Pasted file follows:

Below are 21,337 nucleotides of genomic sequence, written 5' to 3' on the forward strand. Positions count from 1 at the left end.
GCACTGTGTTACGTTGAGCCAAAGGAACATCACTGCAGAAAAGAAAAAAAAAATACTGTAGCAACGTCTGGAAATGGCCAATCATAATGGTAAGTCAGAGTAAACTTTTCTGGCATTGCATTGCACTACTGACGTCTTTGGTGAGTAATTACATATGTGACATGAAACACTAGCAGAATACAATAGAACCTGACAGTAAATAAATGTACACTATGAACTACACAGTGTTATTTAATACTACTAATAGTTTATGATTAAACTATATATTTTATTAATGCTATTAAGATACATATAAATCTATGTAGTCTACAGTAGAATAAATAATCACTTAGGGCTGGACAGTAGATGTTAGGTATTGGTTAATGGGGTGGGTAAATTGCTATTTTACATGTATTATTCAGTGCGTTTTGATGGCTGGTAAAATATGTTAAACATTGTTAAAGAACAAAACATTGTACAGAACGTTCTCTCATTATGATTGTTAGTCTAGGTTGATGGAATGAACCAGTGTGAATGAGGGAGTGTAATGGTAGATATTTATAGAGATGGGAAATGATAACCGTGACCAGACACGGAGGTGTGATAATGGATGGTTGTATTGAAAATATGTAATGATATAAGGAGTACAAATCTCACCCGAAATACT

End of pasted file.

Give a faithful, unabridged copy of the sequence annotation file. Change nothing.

Below are 21,337 nucleotides of genomic sequence, written 5' to 3' on the forward strand. Positions count from 1 at the left end.
GCACTGTGTTACGTTGAGCCAAAGGAACATCACTGCAGAAAAGAAAAAAAAAATACTGTAGCAACGTCTGGAAATGGCCAATCATAATGGTAAGTCAGAGTAAACTTTTCTGGCATTGCATTGCACTACTGACGTCTTTGGTGAGTAATTACATATGTGACATGAAACACTAGCAGAATACAATAGAACCTGACAGTAAATAAATGTACACTATGAACTACACAGTGTTATTTAATACTACTAATAGTTTATGATTAAACTATATATTTTATTAATGCTATTAAGATACATATAAATCTATGTAGTCTACAGTAGAATAAATAATCACTTAGGGCTGGACAGTAGATGTTAGGTATTGGTTAATGGGGTGGGTAAATTGCTATTTTACATGTATTATTCAGTGCGTTTTGATGGCTGGTAAAATATGTTAAACATTGTTAAAGAACAAAACATTGTACAGAACGTTCTCTCATTATGATTGTTAGTCTAGGTTGATGGAATGAACCAGTGTGAATGAGGGAGTGTAATGGTAGATATTTATAGAGATGGGAAATGATAACCGTGACCAGACACGGAGGTGTGATAATGGATGGTTGTATTGAAAATATGTAATGATATAAGGAGTACAAATCTCACCCGAAATACT